In the past 10 years, the growing interest of consumers has arised to a number of “superfoods”, which has been motivated by their high content of “polyphenols”. These compounds constitute a heterogeneous group of molecules which differentiate according to their chemical structure.
Polyphenols is a collective term for several sub-groups of compounds, but the use of this term has been somewhat confusing and its implied chemical structures are often vague even to researchers. Even today the scientific community is not consistent with a universal use of the term denoting plant polyphenols, since some call them plant phenols while some others use the term polyphenols.
The first definition of plant polyphenols in the scientific literature pertains to this initial utilization of polyphenolic plant extracts. As these compounds were highly required in the leather industry, considerable efforts were devoted from the beginning of the 20th century onwards to the study of the chemistry of tanning plant extracts in an attempt to tackle the structural characterization of their polyphenolic constituents.
Research on plant polyphenols shifted gears after 1945, as the discovery of paper chromatography and more and more other advanced analytical techniques made it possible to separate in numerous individual constituents.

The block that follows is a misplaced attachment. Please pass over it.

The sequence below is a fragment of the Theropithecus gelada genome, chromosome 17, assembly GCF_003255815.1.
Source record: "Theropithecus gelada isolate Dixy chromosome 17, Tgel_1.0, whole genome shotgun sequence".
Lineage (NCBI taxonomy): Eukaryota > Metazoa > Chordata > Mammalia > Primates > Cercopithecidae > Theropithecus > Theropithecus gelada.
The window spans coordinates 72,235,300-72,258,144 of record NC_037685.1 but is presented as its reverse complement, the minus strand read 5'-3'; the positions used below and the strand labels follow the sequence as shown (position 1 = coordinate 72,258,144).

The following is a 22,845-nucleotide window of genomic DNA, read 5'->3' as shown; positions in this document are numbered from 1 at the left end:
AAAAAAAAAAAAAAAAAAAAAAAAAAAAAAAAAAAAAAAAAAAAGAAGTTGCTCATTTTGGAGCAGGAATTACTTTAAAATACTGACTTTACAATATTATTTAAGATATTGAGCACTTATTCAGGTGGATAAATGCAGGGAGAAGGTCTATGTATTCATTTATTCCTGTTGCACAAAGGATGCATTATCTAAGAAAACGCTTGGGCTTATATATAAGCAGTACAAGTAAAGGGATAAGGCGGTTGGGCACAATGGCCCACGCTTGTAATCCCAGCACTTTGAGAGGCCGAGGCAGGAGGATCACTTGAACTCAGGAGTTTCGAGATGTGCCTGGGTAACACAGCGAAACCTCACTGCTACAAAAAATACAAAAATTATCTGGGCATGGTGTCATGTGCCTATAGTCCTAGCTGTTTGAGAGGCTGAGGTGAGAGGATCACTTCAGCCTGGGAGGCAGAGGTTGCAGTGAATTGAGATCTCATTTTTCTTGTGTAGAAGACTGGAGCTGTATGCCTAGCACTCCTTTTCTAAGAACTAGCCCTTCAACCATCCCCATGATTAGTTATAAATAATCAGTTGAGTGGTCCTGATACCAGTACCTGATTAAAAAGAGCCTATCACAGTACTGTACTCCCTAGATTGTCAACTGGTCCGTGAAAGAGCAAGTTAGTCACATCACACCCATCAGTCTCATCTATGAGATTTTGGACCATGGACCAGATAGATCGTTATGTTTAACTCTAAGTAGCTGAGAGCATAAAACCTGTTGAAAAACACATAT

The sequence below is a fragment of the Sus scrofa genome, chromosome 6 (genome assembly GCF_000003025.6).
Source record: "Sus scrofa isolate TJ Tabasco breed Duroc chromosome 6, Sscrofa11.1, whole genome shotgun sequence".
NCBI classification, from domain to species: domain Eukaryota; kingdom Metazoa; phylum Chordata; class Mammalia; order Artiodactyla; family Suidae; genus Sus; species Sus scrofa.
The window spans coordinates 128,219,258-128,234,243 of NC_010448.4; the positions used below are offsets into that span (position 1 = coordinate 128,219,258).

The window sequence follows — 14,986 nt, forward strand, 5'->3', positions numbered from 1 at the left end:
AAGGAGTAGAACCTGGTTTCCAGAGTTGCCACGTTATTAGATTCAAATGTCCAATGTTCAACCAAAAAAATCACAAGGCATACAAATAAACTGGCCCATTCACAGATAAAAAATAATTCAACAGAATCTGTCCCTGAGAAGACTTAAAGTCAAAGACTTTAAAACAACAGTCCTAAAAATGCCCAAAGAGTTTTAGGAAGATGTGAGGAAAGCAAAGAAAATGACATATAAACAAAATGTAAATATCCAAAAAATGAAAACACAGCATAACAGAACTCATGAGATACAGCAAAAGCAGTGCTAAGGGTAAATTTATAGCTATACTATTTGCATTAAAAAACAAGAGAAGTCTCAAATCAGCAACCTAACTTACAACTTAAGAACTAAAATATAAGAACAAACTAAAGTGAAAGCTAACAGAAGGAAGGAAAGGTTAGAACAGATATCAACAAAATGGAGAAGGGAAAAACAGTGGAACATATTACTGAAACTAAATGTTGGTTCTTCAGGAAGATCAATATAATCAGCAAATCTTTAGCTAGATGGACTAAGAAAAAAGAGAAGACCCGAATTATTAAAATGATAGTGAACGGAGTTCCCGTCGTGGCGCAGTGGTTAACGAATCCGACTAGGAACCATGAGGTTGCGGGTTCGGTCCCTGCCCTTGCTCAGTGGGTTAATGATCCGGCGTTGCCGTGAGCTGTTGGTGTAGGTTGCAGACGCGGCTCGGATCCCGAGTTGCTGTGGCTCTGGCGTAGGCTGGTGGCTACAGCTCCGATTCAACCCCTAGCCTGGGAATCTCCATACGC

In 1957 an industrial chemist Theodore White, pointed out that the term “tannin” should strictly refer to plant polyphenolic materials having molecular masses between 500 and 3000 Da and a sufficiently large number of phenolic groups to be capable of forming hydrogen-bonded cross-linked structures with collagen molecules (the act of tanning).
Today, the main reason for the interest of scientists and consumers for polyphenols is the recognition of their antioxidant properties, their great abundance in our diet, and their probable role in the prevention of various diseases associated with oxidative stress, such as cancer and cardiovascular and neurodegenerative diseases. Due to the considerable diversity of their structures, polyphenols are considered even more efficient than other antioxidants.
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